|This is totally not where I spent large chunks of the Festival of Speed...|
Basically, it was partly a fading of motivation due to... one or two things... but also because, since April, I have been writing (and largely editing) for a different, much bigger website! So if you want a slicker version of my writing, check out Car Design News and look for my name.
I hope that's a good enough excuse, especially as it's a key reason for this shiny new post...
Oh, Gran Turismo at Goodwood. I have been here before, multiple times. It always ends up in a near miss. Two years ago I attended for the whole weekend and got within a whisker of both a free Mercedes driving experience and, rather more significantly, a wildcard entry to GT Academy. In 2016 there wasn't a GT Academy event, thanks to Gran Turismo SPORT - the title to bring the series to PS4, had been delayed. As of publishing this, it is still delayed* and is now due out in precisely "Autumn 2017," a full year after what we were told at the preview event at the Copper Box in London (which I attended but didn't write about - sorry). That kinda sucks, but on the plus side, GT Sport has been in beta for a couple of months now and the latest development version was brought to Goodwood FOS in a couple of places; the FIA stand, the 'FOS Future Lab' with VR, and here, tucked away in the Media Centre.
Yes, I am allowed in media centres now. Yes, this feels pretty cool.
*As this post has sat here being worked on between other priorities, the release date has been narrowed down to 16-18th October.
Doubly cool is that there was, would you believe it, a competition on. The prize wasn't a trip up the hill in a GT3 car or an entry into GT Academy, but it was nevertheless worth having a shot at winning: a PlayStation 4* and Thrustmaster's new flagship gaming wheel, the T-GT. The latter is especially exciting as it isn't on sale yet - they're waiting, bravely, for GT Sport to come out - and when it does hit shelves the projected retail price is a full £700!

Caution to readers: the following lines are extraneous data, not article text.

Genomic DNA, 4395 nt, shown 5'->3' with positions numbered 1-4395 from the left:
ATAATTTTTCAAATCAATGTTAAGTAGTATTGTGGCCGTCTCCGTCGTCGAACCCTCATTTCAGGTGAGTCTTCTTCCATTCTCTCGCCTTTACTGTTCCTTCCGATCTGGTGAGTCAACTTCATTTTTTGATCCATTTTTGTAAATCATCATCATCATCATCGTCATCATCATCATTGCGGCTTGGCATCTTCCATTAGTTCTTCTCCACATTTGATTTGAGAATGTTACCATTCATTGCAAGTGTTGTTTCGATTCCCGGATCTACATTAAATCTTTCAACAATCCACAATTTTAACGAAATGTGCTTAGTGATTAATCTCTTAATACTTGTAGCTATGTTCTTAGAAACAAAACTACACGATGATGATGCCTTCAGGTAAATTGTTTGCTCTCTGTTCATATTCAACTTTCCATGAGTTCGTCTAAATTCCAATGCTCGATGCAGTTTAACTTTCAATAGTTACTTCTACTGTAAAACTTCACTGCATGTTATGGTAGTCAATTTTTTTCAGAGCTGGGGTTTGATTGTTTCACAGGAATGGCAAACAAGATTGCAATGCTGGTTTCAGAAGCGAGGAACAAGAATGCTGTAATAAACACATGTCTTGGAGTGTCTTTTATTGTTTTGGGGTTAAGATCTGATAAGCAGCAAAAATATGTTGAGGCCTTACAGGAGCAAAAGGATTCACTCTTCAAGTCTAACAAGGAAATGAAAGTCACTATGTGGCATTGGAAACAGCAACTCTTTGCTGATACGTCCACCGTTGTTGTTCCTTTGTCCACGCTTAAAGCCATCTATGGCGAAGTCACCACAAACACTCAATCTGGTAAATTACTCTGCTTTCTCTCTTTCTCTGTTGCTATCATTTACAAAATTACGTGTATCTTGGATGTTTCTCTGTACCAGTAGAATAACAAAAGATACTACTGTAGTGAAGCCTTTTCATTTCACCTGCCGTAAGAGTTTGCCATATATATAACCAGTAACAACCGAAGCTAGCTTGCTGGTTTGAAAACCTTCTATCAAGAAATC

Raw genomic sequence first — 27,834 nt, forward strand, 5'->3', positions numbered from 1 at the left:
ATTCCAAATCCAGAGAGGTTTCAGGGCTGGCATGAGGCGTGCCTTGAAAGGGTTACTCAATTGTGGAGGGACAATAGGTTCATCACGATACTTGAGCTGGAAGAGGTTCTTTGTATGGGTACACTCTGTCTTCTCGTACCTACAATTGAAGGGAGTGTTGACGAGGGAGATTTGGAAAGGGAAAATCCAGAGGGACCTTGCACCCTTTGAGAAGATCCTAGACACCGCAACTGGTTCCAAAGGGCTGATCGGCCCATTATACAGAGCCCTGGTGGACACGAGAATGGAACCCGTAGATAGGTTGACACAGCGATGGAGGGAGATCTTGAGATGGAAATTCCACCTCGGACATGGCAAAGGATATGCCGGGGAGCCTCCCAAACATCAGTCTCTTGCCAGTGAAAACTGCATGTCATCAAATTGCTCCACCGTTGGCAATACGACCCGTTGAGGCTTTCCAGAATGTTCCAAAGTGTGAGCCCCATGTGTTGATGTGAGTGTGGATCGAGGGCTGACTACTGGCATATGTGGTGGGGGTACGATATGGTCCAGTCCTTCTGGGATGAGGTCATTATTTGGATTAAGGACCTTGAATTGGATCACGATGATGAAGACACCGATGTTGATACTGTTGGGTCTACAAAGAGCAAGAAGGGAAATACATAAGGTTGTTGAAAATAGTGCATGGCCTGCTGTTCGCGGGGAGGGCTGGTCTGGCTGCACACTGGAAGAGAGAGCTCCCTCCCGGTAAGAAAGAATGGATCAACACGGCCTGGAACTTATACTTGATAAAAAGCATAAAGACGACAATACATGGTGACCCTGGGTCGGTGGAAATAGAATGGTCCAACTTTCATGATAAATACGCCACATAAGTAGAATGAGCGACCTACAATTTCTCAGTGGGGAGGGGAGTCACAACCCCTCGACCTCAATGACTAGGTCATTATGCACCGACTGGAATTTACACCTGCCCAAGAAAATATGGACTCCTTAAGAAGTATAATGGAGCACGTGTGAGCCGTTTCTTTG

*I was told it would be a PS4 Pro, with 4K and HDR, but it isn't. It's just a regular one.
Trouble is, the competition ran from Thursday morning to Sunday evening... so yet again my enjoyment of the most wonderful motoring event of my year would be divided up by trips to a video game pod throughout. But hey, maybe I'll actually win this one? Maybe?
|The car and track in question this time|
Anyway, the circuit, known as Dragon Trail International Raceway, is a big, undulating bravery test, combining fast, flowing corners with heavy braking zones, and technical sections including a street circuit-style stretch by the sea that centres around a devious double-chicane (think Swimming Pool at Monaco, but mirrored and with huge kerbs).
I didn't think to take any video, so here's one of the closed-beta lottery winners in a different 'Group.3' car (FIA GT3-alike), based on the Hyundai Genesis, to give you a high-speed tour:
Quite something, isn't it? There was certainly a lot to take in quite quickly... and a lot to learn in order to clamber up the leaderboard...
|Quick note: that's not actually Michele Alboretto...|
But this was early in the morning of the first of four days, so I merely considered it a solid start...
Before this pleasing opening gambit, however, I'd been doing some actual work for a change; after arriving and checking out the Media Centre, I wandered off to McLaren to attend the launch of the new Spider version of their 570S junior supercar - which you can read about on CDN if you're a subscriber. I also had a good look at the all-new 720S while I was in McLaren's invitation-only backstage enclosure. I could get used to this job!!